Every time I write a post I wonder, “Is this good enough?”
In high school, I had two close friends: Erica and Tory. Erica was a friend I had made in junior high school. She was manipulative, funny, and charismatic. Frequently, she drew caricatures of various people in our classes, and teachers, making fun of them for various physical traits or perpetuating rumors about them. Erica was fun to be around in a mean way, where being close to her meant that you too had to be mean. It also meant that you could not best her in anything, lest she become jealous, placing you immediately on her blacklist. Tory was the exact opposite. She was loud and warm – sometimes to the point of awkwardness – as her actions were always genuine. This made her a prime target for Erica, especially as she was far more naturally talented in the arts than Erica was.
If I had to honestly rank the three of us in terms of natural talent or skill at drawing and painting, I would list Erica, myself, and then Tory, from worst to best. Compared to the two of us, Tory was simply on another level. To this day, I know of few people as naturally gifted. Erica and Tory both heavily-influenced my own art while I was in high school, along with a heaping cup of my own insecurities. Around Erica, I had to sandbag it, and compliment her constantly. I hardly wanted to provoke her wrath, so I laid low. When she said that I won a prestigious award because of favoritism, I shrugged it off and agreed with her, in spite of knowing that it wasn’t true. Worse, when it came time to vote for yearbook superlatives, I voted for Erica when I should have voted for Tory.
When I painted with Tory, just the two of us, it was wonderful. We were relaxed and comfortable. We made some hilarious art together, especially when we both hit our Sailor Moon phase in high school. However, when I went home and was inevitably alone with my thoughts, I couldn’t help but feel threatened by her talent. Around Erica, I stopped trying because I didn’t want to be considered as better than she was. Around Tory, I stopped trying because I knew I would never be as good as she was.
“No man so good, but another may be good as he.”
-Club Advisor Mr. Koizumi, Ping Pong: The Animation, episode 1
Makoto “Smile” Tsukimoto purposefully plays down his ping pong skills for the sake of his childhood friend, Yutaka “Peco” Hoshino. The premiere of Ping Pong: The Animation takes careful steps to introduce Smile as one who is below Peco in talent, specifically in the eyes of their teammates. Peco is the first-year star of their ping pong club, with Smile just behind him. As the world of Ping Pong: The Animation expands outside of their practice gymnasium, it becomes apparent that Smile is holding back.
At first, one could deduce that Smile restrains himself because he knows that he’ll never be as good as Peco, regardless of the near-equal amount of talent he possesses himself. The fact that you will never be the best at something is an insurmountable emotional obstacle for some. That the person to best you is someone close to you can be a far more difficult pill to swallow. Smile’s purposeful hiding of his own skill is something that is not only detrimental to himself, but Peco as well.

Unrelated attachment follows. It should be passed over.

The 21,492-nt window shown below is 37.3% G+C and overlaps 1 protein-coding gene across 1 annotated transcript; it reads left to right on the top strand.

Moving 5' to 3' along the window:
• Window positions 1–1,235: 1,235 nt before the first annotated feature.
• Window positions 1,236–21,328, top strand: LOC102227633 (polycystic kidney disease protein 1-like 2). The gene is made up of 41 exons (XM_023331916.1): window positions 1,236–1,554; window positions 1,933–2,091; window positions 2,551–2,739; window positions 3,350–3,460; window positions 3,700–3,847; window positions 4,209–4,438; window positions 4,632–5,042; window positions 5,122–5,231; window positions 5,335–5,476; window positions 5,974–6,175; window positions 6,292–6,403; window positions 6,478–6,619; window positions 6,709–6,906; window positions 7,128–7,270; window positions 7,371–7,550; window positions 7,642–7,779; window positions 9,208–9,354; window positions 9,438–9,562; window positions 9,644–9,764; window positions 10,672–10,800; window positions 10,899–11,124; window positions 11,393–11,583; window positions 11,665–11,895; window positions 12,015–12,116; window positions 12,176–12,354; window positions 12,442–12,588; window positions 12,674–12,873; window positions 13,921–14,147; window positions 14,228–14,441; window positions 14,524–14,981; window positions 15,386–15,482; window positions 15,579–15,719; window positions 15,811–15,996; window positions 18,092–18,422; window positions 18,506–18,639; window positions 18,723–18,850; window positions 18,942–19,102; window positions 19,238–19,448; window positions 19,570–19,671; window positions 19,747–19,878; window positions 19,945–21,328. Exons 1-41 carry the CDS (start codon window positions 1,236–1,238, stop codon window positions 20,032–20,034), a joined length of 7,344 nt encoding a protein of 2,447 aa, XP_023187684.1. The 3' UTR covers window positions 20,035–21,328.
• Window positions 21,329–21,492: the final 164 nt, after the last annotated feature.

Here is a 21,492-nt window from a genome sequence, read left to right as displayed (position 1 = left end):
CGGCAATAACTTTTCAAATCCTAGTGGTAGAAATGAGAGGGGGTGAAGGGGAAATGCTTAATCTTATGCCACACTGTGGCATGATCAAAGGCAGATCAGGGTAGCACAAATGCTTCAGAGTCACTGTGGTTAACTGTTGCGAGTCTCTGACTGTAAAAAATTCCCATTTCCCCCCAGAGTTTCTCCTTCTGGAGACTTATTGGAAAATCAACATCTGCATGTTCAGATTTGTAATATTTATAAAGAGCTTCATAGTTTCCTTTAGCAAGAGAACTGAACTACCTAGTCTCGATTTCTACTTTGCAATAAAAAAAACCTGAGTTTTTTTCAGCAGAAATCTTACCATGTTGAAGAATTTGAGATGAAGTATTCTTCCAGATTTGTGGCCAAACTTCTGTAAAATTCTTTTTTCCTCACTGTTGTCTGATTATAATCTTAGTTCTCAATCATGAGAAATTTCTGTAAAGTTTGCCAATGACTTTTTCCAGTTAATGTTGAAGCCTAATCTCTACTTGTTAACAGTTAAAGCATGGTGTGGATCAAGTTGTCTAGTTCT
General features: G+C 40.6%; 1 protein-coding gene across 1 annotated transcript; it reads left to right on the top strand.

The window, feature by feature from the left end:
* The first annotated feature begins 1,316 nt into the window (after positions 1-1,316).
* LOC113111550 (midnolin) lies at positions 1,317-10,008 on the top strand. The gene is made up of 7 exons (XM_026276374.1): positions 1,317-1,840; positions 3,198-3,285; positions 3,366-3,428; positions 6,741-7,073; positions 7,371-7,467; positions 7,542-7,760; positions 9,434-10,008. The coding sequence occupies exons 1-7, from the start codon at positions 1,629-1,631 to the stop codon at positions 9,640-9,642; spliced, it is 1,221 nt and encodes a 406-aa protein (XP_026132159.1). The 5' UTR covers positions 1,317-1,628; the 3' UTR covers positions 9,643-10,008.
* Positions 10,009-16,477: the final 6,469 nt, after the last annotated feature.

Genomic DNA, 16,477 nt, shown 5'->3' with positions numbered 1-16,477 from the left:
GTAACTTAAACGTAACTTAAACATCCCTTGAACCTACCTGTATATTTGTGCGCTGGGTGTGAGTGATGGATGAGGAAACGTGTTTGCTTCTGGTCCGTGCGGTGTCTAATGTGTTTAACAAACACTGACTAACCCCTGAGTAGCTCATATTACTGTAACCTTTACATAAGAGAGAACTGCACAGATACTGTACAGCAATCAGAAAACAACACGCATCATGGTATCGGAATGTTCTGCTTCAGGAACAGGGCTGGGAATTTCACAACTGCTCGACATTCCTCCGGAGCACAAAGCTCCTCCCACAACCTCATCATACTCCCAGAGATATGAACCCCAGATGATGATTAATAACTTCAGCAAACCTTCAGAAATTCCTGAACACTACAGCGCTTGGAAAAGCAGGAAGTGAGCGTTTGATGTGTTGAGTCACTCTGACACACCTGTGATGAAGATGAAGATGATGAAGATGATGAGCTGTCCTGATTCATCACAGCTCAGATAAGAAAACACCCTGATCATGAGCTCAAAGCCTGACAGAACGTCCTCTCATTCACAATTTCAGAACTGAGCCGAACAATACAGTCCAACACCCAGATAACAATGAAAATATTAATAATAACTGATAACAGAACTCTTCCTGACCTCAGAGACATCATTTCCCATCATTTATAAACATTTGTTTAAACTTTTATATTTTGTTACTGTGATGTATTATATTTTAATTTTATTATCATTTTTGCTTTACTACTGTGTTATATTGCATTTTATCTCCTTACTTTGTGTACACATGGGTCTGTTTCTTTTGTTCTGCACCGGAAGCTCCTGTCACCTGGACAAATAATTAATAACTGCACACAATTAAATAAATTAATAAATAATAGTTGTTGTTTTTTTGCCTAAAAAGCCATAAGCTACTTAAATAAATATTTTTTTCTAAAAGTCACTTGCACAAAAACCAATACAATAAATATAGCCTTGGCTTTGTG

When Peco is defeated by Kong “China” Wenge, he rolls on the floor, crying in defeat. It is a brutal and vicious loss, but a loss that allows Smile to pick his prodigious friend up off of the floor and comfort him. Peco is a bit dependent on Smile, asking him to reiterate simple things like where their train stop is, or waiting for Smile specifically to tell him to come to club practice, even when the orders actually come from their advisor and other club members.
Additionally, Peco depends on Smile for personal validation of his ping pong skill. This is the shakiest and most dangerous piece of their friendship. Peco will not get an accurate representation of his personal skill while Smile is pretending to be worse than he is. More poignant is the momentarily somber demeanor that Peco adopts when speaking of Smile’s attitude. Peco admits that he likes the quiet side of Smile, but “even he” does not want to see Smile stay that way forever. There’s a hint that Peco is already aware of what Smile is doing – always holding back – but is unable to address or deal with it.
It’s difficult to tell whether Smile’s lack of motivation is a direct result of his relationship with Peco, or a broader feeling that there will always be someone out there to best him. Ping Pong: The Animation seems to be hinting at both, with Wenge’s words that Smile naturally lacks a competitive nature combined with the lack of truth in Smile and Peco’s friendship. Wenge is right in taking Smile to task for disrespecting his opponent. Most importantly, it is disrespectful to Smile himself. I stopped drawing and painting for a while, because I did not want to be competitive, and knew that I wouldn’t be as good as another friend of mine. Even now, with my writing, it’s often difficult to post something. I wonder if it’s good enough to be read. If it’s as good as what I know others to be capable of. If it’s “the best.”
The answer is simple. Of course it’s not “the best.” However, that shouldn’t stop me from writing or painting, and it certainly shouldn’t stop Smile from trying to improve his ping pong play.